Heel Spur Facts
- A heel spur appears on an X-ray as a pointed bony outgrowth of the bone of the heel (the calcaneus bone).
- Heel spurs under the sole of the foot (plantar area) are associated with plantar fasciitis.
- Heel spurs on the back of the heel are often associated with Achilles tendonitis/tendonosis.
- Heel spurs can occur alone or be related to underlying diseases.
- Heel spurs are treated by measures that decrease the associated pain or inflammation and avoid reinjury.
What Are Heel Spurs?
A heel spur is a bony outgrowth of the calcaneus bone in the heel. Heel spurs are attributed to chronic local inflammation at the insertion of soft-tissue ligaments or fascia in the area. Heel spurs can be located at the back of the heel or under the heel, beneath the sole of the foot. Heel spurs at the back of the heel are frequently associated with inflammation of the Achilles tendon (tendinitis) and cause tenderness and pain at the back of the heel that's made worse while pushing off the ball of the foot.
What Causes Heel Spurs?
Heel spurs are most commonly caused by strain injury of the tendons and tissues that attach to the heel bone (calcaneus). This can occur after repetitive athletic stress or strain injury. Heel spurs can also be caused by inflammatory diseases, including reactive arthritis, ankylosing spondylitis, and diffuse idiopathic skeletal hyperostosis.
What Are Risk Factors for Heel Spurs?
Risk factors for heel spurs are Achilles tendinitis, ankylosing spondylitis, reactive arthritis (formerly Reiter's disease), gout, diffuse idiopathic skeletal hyperostosis, and psoriatic arthritis.
What Are Heel Spur Symptoms and Signs?
Heel spurs themselves usually cause no symptoms. Nevertheless, they can be associated with heel pain and tenderness of the tissues adjacent to the spur, such as on the bottom of the heel or the back of the heel where the ligament (plantar fascia) or Achilles tendon attach. This can make it difficult to stand, walk, or run, especially when barefoot on hard surfaces because of tenderness and pain at the back of the heel or under the heel.
Heel spurs can be identified with traditional X-ray testing and/or ultrasound imaging, which produce an image of the calcium-containing bony outgrowth in the calcaneus bone of the heel.
How Do Heel Spurs Relate to Plantar Fasciitis?
Heel spurs under the sole of the foot (plantar area) are sometimes associated with inflammation of the plantar fascia (fasciitis), the "bowstring-like" tissue stretching underneath the sole that attaches at the heel. Plantar heel spurs and plantar fasciitis cause localized tenderness and pain made worse when stepping down on the heel or pushing off the ball of the foot.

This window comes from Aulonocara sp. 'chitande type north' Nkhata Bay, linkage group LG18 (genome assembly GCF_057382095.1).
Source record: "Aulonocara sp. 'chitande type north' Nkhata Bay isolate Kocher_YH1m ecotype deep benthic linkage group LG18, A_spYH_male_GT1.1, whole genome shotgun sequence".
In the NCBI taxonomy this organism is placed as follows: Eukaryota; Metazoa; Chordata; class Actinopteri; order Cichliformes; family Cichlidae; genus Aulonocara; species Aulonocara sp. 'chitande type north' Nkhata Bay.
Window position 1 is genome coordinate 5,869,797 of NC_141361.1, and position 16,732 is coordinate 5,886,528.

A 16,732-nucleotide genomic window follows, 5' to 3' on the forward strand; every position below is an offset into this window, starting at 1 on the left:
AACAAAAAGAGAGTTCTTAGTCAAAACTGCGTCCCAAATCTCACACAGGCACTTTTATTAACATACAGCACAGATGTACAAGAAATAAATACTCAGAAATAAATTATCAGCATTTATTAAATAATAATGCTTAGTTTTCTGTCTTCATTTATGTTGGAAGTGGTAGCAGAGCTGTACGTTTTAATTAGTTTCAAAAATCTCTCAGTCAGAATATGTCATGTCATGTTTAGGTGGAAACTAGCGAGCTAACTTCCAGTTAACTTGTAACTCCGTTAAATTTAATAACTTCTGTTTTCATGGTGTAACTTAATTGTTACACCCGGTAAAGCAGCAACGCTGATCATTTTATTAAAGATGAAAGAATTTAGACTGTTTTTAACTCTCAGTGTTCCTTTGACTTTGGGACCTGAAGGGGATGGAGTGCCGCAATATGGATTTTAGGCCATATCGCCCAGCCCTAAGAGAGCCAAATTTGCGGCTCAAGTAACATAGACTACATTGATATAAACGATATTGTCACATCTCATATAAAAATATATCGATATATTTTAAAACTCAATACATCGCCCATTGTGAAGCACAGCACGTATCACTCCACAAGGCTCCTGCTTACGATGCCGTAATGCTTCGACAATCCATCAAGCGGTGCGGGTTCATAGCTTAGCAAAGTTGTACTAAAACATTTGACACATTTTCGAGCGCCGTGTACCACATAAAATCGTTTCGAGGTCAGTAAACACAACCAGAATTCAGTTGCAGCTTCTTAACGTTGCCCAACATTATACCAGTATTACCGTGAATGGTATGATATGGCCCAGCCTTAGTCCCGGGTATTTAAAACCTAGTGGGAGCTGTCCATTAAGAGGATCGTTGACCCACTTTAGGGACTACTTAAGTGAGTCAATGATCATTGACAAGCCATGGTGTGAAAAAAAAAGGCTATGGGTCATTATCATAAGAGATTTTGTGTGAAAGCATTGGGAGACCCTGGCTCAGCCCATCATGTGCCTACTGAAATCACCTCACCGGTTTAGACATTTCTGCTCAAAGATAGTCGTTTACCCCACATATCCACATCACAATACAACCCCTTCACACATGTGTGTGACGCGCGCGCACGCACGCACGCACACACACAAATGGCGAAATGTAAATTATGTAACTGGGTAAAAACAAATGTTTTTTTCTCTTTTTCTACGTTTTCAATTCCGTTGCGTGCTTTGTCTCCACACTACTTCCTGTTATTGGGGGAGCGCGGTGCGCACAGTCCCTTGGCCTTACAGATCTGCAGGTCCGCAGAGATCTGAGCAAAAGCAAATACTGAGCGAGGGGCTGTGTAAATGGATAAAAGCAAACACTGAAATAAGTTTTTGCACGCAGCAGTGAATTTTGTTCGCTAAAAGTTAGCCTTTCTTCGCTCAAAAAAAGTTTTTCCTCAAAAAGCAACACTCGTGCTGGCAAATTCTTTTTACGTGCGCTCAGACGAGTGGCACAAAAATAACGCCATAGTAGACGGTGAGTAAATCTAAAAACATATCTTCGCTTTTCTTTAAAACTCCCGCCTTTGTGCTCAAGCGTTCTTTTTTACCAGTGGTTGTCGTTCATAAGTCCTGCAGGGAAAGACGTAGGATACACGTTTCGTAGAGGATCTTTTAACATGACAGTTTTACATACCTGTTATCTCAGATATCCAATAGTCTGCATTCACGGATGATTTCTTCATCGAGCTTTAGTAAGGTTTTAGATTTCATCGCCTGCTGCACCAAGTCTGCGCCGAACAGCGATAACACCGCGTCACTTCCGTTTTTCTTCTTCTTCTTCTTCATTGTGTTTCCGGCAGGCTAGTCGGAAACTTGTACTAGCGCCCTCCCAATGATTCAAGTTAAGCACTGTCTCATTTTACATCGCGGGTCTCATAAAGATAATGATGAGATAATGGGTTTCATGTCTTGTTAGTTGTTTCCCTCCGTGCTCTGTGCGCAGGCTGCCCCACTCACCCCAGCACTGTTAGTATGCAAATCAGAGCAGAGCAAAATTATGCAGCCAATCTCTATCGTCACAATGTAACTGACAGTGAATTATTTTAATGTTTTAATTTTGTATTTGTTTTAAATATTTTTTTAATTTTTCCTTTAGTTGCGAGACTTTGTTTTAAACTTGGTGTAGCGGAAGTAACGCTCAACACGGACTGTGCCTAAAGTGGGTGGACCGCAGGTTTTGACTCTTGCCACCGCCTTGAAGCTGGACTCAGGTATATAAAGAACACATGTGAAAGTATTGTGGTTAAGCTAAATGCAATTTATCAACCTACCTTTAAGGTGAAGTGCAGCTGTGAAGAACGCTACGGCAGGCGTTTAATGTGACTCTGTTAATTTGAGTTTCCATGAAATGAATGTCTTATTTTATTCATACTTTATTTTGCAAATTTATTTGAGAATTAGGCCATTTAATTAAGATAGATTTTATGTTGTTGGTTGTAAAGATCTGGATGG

How Do Doctors Diagnose Heel Spurs?
Heel spurs are diagnosed with ultrasound or X-ray imaging of the foot to identify the bony prominence (spur) of the heel bone (calcaneus). If the spur is symptomatic, identifying the underlying diagnosis such as plantar fasciitis, Achilles tendonosis, or a systemic arthritis is required in order to treat appropriately.
Diagnosis of Heel Spurs
Ultrasound (also termed sonography, ultrasonography, and Doppler study) is a non-invasive diagnostic medical technique that uses high frequency sound waves to produce images (sonogram) of the internal structures of the body. These sound waves are not detectable by human hearing.
Using an ultrasound machine (ultrasonography), a technician or doctor moves a device called a transducer (probe) over part of your body. The transducer emits sound waves which bounce off the internal tissues, and creates images from the waves that bounce back. Different densities of tissues, fluid, and air inside the body produce different images that can be interpreted by a physician, typically a radiologist (a physician who specializes in imaging technologies). Many studies are done by a trained technologist (sonographer) and then interpreted by a radiologist.
What Are Treatments and Home Remedies for Heel Spurs?
Symptomatic heel spurs are treated by measures that decrease the associated inflammation or avascularity and avoid reinjury. Typically, treatment is directed toward the associated condition such as plantar fasciitis, Achilles tendonitis/tendonosis, or arthritis that caused the heel spur to form. Local ice applications both reduce pain and inflammation. Physical therapy methods, including stretching exercises, treat and prevent plantar fasciitis. Anti-inflammatory medications, such as ibuprofen (Advil) or injections of cortisone, are often helpful in providing pain relief.
Orthotic devices or shoe inserts are used to control the excess motion that strains the plantar fascia ligament and/or Achilles tendon. In some cases, orthotics can take pressure off plantar spurs (donut-shaped insert), and heel lifts can reduce stress on the Achilles tendon to relieve painful spurs at the back of the heel. Similarly, sports running shoes which are stable with soft, cushioned soles can be helpful in reducing irritation of inflamed tissues from both plantar fasciitis and heel spurs. Infrequently, surgery is performed on chronically inflamed spurs. More recent treatments include radiofrequency ablation, injections of platelet rich plasma (PRP), extra-corporal shock wave therapy (ESWT), prolotherapy injection, and ultrasonic micro debridement.
What Is the Prognosis of Heel Spurs?
The outlook is generally good. The inflammation usually responds to conservative, nonsurgical treatments. Infrequently, surgical intervention is necessary.
Is It Possible to Prevent Heel Spurs?
It's only possible to prevent heel spurs by treating any underlying associated inflammatory disease, wearing proper footwear with orthotics, and stretching regularly.